Be ProACTive

Be ProACTive – It’s Your Health
Little Choices That Make a Big Difference

This is a list of the most important 18 things you can do (in my humble estimation … many thanks to the wonders of researching through google!) that we can do to mitigate our risk of getting cancer … or most other diseases for that matter!

ACT 1: Balance Your Diet – Eat Less Refined Foods & More Whole Foods

  • Reduce your intake of sugar, flour and products containing omega-6’s.
  • Increase your consumption of omega 3s and other healthy fat to about 30% of your daily intake.
  • Increase your intake of anticancer products such as turmeric, green tea, soy, broccoli, cabbage, brussel sprouts, cauliflower, radishes, collard and mustard greens and some fruits.

ACT 2: Eat Organically Grown, Non-Genetically Modified Foods

  • Pesticides sprayed on crops collect in food, and once in the body, these chemicals can disrupt proper hormone function.
  • Avoid imported produce as it tends to be more heavily sprayed.
  • Peel waxed produce (apples, cucumbers).
  • Choose fresh and frozen over canned foods.
  • Choose Non-Genetically Modified Foods.

ACT 3: Eat Hormone & Antibiotic-free, Naturally Fed Meats, Dairy & Poultry

  • Choose hormone-free, antibiotic-free, grass fed beef and dairy.
  • Choose organic cage-free chickens and eggs.

ACT 4: Don’t Smoke & Avoid Second Hand Smoke
According to the Canadian Cancer Society; lung cancer remains the leading cause of death, killing millions of smokers every year. Breathing even a little tobacco smoke can be harmful.

ACT 5: Check Your Vitamin D Levels & Don’t Use Toxic Sunscreens

It’s ironic, but sunscreens often contain known carcinogens. Also, sunscreen can create a Vitamin D deficiency. Adequate Vitamin D supports a healthy immune system, protects cells against oxidative damage and inhibits the initiation phase of some cancers. You should get about 30 minutes of sunlight per day, but not during peak hours. If you need to be in the sun for more than that, cover up or look for natural sunscreens.

ACT 6: Limit Your Exposure to Household Toxins

  • Air out your dry-cleaned clothing.
  • Avoid pesticides and insecticides. Instead, look for non-toxic alternatives such as vinegar, salt, soapy water, rubbing alcohol, boric acid and plant based oils.
  • Avoid chemical cleaning products. Instead, try baking soda for scouring, vinegar and water for cleaning glass, and tea tree oil and water for disinfecting (use with caution around pets).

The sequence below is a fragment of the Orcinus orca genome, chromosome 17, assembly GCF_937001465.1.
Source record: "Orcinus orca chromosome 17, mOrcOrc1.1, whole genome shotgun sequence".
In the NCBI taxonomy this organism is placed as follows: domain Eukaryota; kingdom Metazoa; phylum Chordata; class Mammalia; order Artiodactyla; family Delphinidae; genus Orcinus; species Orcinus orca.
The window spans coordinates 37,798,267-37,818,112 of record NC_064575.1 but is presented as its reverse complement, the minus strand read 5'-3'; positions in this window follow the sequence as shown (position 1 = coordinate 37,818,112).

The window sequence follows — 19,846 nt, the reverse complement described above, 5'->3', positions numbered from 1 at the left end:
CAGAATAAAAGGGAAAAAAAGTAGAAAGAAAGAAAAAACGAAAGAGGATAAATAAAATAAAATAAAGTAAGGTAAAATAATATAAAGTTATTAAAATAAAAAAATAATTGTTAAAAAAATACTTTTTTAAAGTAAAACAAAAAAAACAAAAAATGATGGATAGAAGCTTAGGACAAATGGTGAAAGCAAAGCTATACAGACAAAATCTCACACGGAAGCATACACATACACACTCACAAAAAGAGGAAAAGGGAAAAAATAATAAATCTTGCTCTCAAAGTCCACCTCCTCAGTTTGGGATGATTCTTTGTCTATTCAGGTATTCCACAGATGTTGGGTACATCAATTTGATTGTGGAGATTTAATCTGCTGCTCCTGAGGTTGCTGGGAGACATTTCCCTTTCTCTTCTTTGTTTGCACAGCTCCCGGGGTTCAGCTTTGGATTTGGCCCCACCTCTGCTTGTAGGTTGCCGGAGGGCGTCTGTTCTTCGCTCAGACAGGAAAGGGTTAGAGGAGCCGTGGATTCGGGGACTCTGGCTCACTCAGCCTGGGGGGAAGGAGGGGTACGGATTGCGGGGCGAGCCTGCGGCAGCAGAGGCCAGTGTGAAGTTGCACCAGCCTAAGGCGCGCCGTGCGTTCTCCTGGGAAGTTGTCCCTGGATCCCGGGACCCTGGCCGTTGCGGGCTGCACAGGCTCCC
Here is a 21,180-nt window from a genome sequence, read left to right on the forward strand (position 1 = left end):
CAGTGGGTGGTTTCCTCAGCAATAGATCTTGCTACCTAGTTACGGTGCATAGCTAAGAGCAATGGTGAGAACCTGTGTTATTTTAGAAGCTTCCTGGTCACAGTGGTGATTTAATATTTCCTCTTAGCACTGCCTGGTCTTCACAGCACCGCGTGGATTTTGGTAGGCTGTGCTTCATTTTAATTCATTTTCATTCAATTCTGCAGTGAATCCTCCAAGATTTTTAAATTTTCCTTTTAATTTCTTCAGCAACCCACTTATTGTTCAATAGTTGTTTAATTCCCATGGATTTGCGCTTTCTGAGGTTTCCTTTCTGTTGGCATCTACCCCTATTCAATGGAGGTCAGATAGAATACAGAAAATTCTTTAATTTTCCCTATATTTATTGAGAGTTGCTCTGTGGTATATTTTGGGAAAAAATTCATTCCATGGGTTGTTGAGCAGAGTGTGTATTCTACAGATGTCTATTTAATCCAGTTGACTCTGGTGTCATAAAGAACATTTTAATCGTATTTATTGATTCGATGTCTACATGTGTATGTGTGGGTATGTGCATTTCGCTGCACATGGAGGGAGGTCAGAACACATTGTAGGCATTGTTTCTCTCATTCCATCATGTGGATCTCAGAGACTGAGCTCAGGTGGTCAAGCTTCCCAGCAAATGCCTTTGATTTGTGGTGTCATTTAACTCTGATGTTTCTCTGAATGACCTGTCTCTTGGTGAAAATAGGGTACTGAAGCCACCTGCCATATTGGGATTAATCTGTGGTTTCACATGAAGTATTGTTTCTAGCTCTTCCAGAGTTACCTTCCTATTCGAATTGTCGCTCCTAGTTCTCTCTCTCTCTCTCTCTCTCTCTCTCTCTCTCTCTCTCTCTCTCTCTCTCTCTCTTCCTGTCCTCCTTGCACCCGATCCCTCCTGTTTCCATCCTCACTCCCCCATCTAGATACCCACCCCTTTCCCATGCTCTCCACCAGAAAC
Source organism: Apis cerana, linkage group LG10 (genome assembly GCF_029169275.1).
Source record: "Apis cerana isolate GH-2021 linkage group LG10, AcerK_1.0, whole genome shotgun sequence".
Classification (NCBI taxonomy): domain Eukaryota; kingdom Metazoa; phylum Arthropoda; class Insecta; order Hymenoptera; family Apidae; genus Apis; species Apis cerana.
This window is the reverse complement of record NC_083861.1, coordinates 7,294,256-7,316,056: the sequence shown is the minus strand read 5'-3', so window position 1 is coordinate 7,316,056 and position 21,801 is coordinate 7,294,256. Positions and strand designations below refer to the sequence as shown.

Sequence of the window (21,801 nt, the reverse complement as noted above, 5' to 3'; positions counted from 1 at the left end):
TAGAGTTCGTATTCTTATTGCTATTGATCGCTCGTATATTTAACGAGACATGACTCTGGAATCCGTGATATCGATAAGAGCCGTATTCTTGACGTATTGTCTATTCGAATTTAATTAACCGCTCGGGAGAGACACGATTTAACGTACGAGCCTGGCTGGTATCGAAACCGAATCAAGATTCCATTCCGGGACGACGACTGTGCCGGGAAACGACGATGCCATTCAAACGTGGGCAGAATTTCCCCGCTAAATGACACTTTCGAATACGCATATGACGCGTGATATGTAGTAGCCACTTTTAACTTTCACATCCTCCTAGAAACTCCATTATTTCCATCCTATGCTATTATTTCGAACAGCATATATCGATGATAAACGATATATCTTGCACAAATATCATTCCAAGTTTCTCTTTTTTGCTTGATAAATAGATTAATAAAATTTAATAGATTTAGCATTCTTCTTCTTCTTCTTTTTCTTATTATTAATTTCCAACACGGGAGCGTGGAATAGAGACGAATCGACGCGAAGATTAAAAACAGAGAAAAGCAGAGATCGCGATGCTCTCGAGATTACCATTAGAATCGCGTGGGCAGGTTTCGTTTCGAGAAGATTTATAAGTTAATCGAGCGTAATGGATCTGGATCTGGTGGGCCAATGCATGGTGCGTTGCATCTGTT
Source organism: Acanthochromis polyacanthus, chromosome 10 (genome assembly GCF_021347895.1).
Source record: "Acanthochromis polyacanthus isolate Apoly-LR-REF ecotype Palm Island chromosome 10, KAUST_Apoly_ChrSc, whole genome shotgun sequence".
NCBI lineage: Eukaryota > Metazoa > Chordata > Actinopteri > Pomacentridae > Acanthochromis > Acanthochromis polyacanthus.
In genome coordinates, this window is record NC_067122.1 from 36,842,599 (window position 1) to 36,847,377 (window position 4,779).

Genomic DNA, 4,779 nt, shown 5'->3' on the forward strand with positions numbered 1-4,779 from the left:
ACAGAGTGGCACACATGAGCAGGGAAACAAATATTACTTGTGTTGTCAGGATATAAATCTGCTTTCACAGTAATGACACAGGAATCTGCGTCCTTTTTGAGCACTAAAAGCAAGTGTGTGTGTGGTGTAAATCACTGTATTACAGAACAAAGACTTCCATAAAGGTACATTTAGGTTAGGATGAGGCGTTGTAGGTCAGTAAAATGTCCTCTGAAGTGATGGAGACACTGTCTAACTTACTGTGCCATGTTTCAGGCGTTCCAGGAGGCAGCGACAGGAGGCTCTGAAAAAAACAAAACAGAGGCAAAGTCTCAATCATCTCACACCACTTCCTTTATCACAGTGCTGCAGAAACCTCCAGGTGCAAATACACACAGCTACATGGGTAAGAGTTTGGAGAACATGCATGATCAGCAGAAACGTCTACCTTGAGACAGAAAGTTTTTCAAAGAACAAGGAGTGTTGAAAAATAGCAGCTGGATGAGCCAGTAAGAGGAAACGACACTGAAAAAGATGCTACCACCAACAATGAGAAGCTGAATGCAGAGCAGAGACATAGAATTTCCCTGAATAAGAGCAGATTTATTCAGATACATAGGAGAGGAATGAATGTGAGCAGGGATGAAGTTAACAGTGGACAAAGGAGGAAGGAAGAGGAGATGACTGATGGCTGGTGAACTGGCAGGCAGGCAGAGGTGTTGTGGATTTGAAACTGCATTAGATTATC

• Avoid skin contact with aluminum.
  • Avoid parabens and phthalates in cosmetic products.
  • Avoid skin care products that contain estrogens or placental by-products.

ACT 7: Avoid Certain Plastics

  • Avoid plastics that contain recycling codes 1, 3, 6 & 7. Plastics with codes 2, 4 & 5 may also leach chemicals. Your best options are stainless steel, glass and ceramic.
  • Avoid microwaving with plastics. It’s best to avoid microwaves completely, but if you do use them, choose glass or ceramic containers.

ACT 8: Decrease Your Exposure to Electromagnetic Fields (EMF)

  • Avoid electrical transmission lines, microwave towers and phone cable.
  • Extra low frequency EMFs include: house wiring, phone lines, computers, TVs, hair dryers, electric clocks and electric appliances & blankets.
  • Wireless Internet also exposes us to very low levels of non-ionizing or EMF, radiation. Keep your computer in “sleep” mode and disable your wireless network when not in use.
  • Don’t keep your cell phone in your pocket, use a headset and, when possible, text instead of calling.

ACT 9: Manage Your Stress & Emotions

  • Practice a method of relaxation and self-centering such as yoga, qigong, tai chi, prayer or meditation.
  • Resolve past traumas.
  • Learn to accept your emotions including fear, sadness, despair and anger.
  • Find someone with whom you can safely share your emotions.

ACT 10: Drink Plenty of Filtered Water
Use a carbon filter or a reverse osmosis filter, or drink mineral or spring water.